As technology becomes more ubiquitous in our day-to-day, more and more people are concerned with how to switch off and re-engage with the real world. We can see examples of this in the growing popularity of the ‘digital detox’, where participants aim to go device-free. More often, we have university lecturers instituting a no-device policy in classrooms, to encourage students to engage with the classroom environment. Workplaces encourage employees to disconnect for periods of time to encourage creativity and inter-personal interaction.
In my personal life, I’ve found myself confronted with these issues more frequently. Do my phone and Facebook genuinely make me happy? Or does my joy and wellbeing come from taking it slow, and just enjoying life?
For my DIGC335 research project, I will aim to investigate these issues by comparing examples at each extreme of these arguments.
Transhumanism is a movement that is interested in using technology to enhance humans and further overcome the limitations and capacities of the human condition. It seeks to use technology to extend life span, to improve quality of life, and to change the parameters of our experience.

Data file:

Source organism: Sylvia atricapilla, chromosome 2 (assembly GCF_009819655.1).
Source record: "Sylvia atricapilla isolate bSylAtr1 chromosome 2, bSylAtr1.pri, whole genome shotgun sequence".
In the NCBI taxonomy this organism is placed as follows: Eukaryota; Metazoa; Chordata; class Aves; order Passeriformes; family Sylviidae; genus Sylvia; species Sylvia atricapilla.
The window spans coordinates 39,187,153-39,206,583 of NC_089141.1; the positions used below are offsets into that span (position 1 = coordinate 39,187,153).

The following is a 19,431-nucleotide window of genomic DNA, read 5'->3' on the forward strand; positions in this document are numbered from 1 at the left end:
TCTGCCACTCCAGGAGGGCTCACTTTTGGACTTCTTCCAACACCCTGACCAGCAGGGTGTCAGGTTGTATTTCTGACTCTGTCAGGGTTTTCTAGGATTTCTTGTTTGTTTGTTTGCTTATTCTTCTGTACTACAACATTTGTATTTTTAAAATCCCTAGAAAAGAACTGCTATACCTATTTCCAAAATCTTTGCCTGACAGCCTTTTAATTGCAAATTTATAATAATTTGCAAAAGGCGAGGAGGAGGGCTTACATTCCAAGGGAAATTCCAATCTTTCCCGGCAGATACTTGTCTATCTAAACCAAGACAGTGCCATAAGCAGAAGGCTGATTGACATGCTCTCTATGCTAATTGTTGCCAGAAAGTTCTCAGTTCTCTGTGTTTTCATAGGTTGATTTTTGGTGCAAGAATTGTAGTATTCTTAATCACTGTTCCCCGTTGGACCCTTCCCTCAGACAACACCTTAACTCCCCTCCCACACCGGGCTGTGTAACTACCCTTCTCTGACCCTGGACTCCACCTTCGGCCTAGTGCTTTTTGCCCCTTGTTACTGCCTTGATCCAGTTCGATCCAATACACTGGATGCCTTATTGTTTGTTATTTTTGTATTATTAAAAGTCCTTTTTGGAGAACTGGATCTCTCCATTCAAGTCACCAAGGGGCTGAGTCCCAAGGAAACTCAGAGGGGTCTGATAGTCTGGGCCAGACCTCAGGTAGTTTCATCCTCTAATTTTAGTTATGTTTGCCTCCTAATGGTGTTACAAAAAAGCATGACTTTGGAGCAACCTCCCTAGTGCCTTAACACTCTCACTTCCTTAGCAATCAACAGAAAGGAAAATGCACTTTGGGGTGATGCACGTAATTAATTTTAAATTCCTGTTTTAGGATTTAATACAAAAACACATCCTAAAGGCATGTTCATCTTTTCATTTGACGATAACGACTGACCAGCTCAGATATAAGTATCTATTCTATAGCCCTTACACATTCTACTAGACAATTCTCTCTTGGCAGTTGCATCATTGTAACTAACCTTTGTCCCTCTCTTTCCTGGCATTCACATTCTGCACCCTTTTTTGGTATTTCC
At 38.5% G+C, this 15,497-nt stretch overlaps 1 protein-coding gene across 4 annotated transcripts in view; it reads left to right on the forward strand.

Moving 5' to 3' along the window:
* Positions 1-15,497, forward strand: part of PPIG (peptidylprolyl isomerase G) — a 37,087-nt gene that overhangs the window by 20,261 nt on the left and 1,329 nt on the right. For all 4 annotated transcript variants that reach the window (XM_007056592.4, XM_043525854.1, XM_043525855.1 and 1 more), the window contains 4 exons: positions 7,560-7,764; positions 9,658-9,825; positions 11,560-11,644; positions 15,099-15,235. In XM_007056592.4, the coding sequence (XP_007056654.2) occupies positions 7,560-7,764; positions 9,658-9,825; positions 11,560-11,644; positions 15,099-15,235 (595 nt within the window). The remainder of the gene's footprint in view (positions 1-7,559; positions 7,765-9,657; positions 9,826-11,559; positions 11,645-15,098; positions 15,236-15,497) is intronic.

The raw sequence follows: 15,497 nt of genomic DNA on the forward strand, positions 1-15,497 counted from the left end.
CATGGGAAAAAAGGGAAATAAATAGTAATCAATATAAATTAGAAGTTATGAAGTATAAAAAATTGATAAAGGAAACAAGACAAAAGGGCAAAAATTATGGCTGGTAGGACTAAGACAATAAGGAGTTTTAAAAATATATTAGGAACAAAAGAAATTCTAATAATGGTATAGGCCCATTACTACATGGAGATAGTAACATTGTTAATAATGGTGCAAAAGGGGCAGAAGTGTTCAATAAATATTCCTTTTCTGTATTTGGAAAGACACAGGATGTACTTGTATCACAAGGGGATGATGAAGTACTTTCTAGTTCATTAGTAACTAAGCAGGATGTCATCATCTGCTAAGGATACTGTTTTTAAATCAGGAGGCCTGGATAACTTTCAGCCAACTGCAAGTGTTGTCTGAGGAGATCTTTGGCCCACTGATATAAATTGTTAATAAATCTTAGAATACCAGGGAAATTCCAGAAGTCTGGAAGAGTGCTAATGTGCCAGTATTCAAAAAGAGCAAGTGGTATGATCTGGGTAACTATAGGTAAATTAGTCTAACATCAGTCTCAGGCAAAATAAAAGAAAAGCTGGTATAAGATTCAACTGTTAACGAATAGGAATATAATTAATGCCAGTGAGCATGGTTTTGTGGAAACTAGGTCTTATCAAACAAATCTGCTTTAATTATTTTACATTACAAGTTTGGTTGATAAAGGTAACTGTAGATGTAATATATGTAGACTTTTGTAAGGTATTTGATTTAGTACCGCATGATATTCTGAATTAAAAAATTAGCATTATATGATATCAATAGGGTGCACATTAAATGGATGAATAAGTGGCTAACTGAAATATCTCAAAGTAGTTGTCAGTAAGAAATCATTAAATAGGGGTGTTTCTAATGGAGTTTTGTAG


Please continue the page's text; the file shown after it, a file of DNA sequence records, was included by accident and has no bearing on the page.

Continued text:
In practice, this looks like RFID chips implanted under the skin that can act as a key. It looks like prosthetic and cybernetic artificial limbs that can be controlled by thought. It’s gene therapy, replacing a ‘malfunctioning’ gene that causes a disease with a new, working one.The Transhuman agenda is to use technologies such as these to ‘redesign’ the experience of being human.
On the other side of the spectrum are various anti-technology groups, such as the Neo-Luddite movement. At the heart of these movements is the concern that technology is being used to control, not enhance, our lives and experiences as social beings. Looking at the long lines of people waiting to shell out hundreds of dollars on the latest iPhone (despite its lack of improvement or innovation in the overall smartphone field) it’s easy to believe that technology is contributing to the rat race, rather than helping us overcome it.
My research this semester will be primarily concerned with a critical analytic comparison of the Transhumanist movement and the Neo-Luddite movement as competing theologies of how to live a happy and fulfilled human life.